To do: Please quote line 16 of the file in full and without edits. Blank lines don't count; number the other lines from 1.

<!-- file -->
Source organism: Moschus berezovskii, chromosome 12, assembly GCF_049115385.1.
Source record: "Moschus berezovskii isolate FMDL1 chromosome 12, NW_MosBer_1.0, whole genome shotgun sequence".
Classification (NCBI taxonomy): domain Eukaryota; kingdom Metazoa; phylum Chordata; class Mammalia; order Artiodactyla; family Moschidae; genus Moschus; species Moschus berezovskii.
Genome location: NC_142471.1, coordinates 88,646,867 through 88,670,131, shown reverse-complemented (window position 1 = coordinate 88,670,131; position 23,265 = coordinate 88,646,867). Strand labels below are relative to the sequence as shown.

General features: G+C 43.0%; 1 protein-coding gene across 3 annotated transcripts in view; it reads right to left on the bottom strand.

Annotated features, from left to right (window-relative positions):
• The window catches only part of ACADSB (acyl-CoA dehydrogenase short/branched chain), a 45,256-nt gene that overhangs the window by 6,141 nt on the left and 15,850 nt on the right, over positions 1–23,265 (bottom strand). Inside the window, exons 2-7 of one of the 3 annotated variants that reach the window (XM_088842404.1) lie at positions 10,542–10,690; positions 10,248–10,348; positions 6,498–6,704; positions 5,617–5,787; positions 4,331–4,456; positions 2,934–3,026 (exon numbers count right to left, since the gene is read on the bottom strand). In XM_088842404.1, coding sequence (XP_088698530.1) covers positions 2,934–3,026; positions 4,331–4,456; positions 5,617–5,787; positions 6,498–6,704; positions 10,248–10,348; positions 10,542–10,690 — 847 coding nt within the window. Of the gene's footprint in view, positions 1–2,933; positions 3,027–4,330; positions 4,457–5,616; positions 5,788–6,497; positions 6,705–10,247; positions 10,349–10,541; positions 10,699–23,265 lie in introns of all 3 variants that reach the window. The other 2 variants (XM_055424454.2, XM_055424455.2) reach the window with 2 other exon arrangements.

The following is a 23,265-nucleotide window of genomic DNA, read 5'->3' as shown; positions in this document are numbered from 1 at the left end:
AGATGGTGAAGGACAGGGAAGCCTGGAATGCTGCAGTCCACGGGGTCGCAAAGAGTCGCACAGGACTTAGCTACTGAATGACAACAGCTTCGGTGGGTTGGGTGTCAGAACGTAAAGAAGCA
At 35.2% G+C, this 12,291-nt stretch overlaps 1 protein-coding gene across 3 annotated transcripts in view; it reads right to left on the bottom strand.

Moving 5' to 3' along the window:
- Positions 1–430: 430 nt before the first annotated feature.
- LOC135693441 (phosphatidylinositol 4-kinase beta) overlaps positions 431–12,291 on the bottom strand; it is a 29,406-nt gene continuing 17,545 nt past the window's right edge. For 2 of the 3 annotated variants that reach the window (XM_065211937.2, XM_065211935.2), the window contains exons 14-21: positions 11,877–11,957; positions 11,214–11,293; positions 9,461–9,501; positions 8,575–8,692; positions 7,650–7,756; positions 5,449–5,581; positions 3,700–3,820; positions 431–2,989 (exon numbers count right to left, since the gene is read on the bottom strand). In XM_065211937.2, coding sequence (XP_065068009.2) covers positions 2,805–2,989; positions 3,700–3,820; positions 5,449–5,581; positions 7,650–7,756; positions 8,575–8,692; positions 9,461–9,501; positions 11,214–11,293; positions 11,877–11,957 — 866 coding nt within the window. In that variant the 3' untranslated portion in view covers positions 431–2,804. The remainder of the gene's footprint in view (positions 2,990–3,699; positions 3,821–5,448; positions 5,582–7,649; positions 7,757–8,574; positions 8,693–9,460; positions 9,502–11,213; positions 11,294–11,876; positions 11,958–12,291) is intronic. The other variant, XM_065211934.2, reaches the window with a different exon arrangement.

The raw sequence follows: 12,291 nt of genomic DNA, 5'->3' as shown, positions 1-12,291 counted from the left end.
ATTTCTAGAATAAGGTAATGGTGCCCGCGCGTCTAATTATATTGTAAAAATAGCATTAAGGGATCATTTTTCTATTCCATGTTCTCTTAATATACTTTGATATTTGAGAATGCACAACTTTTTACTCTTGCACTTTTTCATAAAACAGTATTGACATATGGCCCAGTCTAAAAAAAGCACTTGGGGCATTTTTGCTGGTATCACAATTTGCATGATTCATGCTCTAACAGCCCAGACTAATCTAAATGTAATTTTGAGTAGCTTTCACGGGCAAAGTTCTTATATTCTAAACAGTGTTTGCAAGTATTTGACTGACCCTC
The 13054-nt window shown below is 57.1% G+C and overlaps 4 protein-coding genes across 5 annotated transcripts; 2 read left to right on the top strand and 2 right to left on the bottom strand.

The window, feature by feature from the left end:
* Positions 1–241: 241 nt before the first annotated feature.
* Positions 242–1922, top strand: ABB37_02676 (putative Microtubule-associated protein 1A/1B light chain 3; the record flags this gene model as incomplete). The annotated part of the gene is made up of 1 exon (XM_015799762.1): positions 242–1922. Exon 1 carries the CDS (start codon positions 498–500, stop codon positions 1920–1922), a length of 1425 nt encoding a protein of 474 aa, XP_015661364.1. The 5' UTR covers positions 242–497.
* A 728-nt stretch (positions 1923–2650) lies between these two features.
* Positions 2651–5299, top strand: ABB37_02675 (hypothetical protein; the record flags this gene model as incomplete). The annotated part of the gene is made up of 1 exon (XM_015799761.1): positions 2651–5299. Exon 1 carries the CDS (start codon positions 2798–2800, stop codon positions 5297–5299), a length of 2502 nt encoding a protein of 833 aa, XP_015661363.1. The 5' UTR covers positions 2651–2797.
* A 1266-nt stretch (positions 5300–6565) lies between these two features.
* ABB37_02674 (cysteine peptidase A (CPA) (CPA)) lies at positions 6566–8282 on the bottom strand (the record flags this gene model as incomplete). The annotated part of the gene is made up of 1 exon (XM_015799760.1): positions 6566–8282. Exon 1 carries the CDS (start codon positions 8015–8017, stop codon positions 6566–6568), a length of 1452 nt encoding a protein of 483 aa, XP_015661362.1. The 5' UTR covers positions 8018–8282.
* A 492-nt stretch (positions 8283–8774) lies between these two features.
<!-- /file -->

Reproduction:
The 13054-nt window shown below is 57.1% G+C and overlaps 4 protein-coding genes across 5 annotated transcripts; 2 read left to right on the top strand and 2 right to left on the bottom strand.